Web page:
By HaRav Mordechai Greenberg
Rosh HaYeshiva, Kerem B'Yavneh
“Do not take interest from your brother, whether money or food... take interest from a Gentile” [Devarim 23:20]. The fact that we are permitted to take interest from a Gentile led to an increase in the phenomenon of anti-Semitism and hatred of Yisrael. Many people used the fact that interest is allowed as justification for increased hatred of the Jews. One who took this to an extreme was Shakespeare in his famous play, The Merchant of Venice, where he portrayed the Jew as a pitiful creature who lusted for wealth and who had no mercy. (See an article written by Rabbi Zevin, where he shows that Shylock’s behavior was not representative of Judaism, and in fact that if he had turned to a rabbinical court his demand would have been rejected. He only won his case by turning to a civil court of Venice.)
This issue of different treatment for Jews and Gentiles is not limited merely to the subject of interest but also appears in other laws, such as damages and business. For example, if an ox belonging to a Jew gores another ox the owner must pay for the damage, but if the injured ox belongs to a Gentile the Jew does not have to pay. If a Jew buys or sells something and he was fooled in the price by more than one-sixth, the sale is cancelled, but if a Gentile buys the item the sale remains, because it is written, “Let no man cheat his colleague” [Vayikra 25:17] – this refers to a colleague but not a Gentle.
The Talmud teaches us that the Senate in Rome sent a mission to the wise men of Yisrael to investigate the reason for this discrimination. “Many of those who hated Yisrael slandered our ancient literature... And this slander, which struck at us like the stabbing of a sword, has been on the lips of the oppressors of Yisrael in each and every generation.” [Torah Temimah].
Rabbis such as the Rambam and the Maharal tried to explain the reason for this difference. “The fact that a person is required to guard over his animal so that it will not harm another is an innovation of the Torah. True logic would insist that the owner of the injured animal is required to guard over his own property.” [Maharal, Be’er Hagolah, 7]. And the Rambam wrote, “Since the Gentiles do not make the owner pay compensation for damage done by their animals, we are simply judging them according to their own laws.” [Hilchot Nizkei Mamon 8:5].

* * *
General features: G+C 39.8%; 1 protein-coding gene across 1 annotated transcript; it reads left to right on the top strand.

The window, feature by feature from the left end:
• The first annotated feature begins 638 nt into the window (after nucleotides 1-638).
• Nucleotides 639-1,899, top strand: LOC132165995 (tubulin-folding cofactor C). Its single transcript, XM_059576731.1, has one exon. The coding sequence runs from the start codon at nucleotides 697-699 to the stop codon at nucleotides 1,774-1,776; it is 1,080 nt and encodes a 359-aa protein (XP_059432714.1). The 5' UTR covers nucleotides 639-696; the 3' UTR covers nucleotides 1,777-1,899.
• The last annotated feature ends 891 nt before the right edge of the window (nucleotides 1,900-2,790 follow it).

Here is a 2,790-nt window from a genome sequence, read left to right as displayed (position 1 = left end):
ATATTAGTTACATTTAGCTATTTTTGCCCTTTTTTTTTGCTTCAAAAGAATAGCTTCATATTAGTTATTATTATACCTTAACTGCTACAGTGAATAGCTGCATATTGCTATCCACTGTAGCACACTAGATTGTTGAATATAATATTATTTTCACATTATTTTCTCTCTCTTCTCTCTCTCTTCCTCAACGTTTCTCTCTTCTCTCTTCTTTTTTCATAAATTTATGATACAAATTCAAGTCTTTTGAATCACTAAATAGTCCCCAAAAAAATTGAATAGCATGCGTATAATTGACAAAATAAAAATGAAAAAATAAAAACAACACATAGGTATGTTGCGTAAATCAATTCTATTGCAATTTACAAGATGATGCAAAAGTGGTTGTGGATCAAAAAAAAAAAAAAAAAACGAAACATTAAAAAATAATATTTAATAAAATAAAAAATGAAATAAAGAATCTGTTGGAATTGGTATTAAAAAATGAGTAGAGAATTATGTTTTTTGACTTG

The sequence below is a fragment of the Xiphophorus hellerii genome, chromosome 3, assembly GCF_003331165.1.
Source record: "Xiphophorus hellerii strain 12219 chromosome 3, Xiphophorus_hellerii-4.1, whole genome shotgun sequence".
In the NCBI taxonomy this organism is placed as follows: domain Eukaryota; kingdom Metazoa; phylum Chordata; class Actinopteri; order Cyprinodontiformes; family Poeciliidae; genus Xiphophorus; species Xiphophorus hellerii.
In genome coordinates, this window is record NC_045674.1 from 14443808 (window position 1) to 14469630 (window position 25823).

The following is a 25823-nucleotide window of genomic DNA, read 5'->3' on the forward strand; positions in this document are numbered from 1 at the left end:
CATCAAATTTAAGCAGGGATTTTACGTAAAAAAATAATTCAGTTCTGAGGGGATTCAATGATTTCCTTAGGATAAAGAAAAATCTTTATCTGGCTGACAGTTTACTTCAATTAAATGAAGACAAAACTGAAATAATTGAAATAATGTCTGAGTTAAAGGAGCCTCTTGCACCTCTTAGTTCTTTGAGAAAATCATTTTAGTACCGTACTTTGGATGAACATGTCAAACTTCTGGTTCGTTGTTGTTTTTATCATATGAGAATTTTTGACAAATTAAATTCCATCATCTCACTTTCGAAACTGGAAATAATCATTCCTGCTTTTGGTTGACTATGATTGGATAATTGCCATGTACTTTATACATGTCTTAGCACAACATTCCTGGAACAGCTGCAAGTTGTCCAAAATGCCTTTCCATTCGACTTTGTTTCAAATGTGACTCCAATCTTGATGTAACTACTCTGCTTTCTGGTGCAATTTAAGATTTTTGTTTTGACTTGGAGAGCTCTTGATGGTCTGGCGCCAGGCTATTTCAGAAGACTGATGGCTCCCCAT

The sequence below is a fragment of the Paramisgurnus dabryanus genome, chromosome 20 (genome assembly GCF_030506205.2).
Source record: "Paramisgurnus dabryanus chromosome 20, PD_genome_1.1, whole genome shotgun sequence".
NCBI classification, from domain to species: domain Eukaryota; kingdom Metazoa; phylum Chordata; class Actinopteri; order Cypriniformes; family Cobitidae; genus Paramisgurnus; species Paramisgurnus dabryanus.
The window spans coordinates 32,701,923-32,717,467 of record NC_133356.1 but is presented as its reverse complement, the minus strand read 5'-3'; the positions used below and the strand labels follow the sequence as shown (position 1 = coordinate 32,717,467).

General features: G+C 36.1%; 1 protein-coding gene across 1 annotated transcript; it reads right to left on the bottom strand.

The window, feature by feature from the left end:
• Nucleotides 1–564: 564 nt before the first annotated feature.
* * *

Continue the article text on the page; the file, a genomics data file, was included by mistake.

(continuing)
The same is true of fraud. After all, the buyer and seller have agreed to do business without being coerced, and there does not seem to be any logical reason to cancel a deal if fraud has taken place.
Interest is also paid willingly and by mutual agreement. A commercial environment cannot be maintained without interest. Only in internal relationships within the community of Yisrael does the Torah set a higher standard of behavior, because the people are “one nation, not only from the physical but also from the spiritual point of view. Since they cling to one G-d, their souls are united to each other, and they are responsible for each other.” [Maharal, Nativ Hatzedakah].
The foundation of all of this was explained by the Maharal: “All of the mitzvot of the Torah are Divine, and the Torah is not a religion based on nature or proper actions, or behavior to maintain human relationships” [Tiferet Yisrael 26]. Rabbi R.Z. Pinnes wrote in his book “Hamussar, Hamikra, V’Hatalmud” as follows: “There is legal justice and there is moral justice. The main goal of legal justice is to protect another person from me, from any actions which I might take. This is not so for moral justice, where the main goal is ‘for myself alone’ – To make me into a person who has reached a higher level.”
In “Kli Chemdah” it is written that Bnei Noach have been commanded to obey financial laws because in this way the world will live in peace, but that the detailed financial halacha of the Torah goes beyond this.